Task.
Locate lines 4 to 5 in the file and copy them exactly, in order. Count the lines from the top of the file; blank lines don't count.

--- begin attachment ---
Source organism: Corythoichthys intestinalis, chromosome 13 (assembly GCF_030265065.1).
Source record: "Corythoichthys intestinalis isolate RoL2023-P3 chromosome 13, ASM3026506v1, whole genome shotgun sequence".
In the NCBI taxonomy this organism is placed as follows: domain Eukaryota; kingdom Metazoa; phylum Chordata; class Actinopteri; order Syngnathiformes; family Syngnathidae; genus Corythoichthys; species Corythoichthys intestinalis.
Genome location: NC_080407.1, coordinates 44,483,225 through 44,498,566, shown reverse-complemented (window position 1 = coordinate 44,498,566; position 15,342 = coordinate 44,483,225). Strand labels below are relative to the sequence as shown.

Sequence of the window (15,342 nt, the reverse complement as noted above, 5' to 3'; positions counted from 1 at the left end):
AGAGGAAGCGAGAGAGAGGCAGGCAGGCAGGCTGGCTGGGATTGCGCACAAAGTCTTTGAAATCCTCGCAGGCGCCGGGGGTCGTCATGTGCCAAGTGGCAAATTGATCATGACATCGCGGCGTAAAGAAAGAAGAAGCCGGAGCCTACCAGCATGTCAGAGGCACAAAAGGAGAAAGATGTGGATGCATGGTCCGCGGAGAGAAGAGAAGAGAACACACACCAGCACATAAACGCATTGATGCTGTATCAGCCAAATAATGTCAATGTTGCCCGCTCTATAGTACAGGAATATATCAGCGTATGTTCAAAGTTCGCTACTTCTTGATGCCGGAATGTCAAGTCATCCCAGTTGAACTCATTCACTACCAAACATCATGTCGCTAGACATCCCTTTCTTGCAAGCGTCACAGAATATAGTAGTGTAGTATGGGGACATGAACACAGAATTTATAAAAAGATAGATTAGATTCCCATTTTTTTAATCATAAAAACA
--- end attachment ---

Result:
Genome location: NC_080407.1, coordinates 44,483,225 through 44,498,566, shown reverse-complemented (window position 1 = coordinate 44,498,566; position 15,342 = coordinate 44,483,225). Strand labels below are relative to the sequence as shown.

Sequence of the window (15,342 nt, the reverse complement as noted above, 5' to 3'; positions counted from 1 at the left end):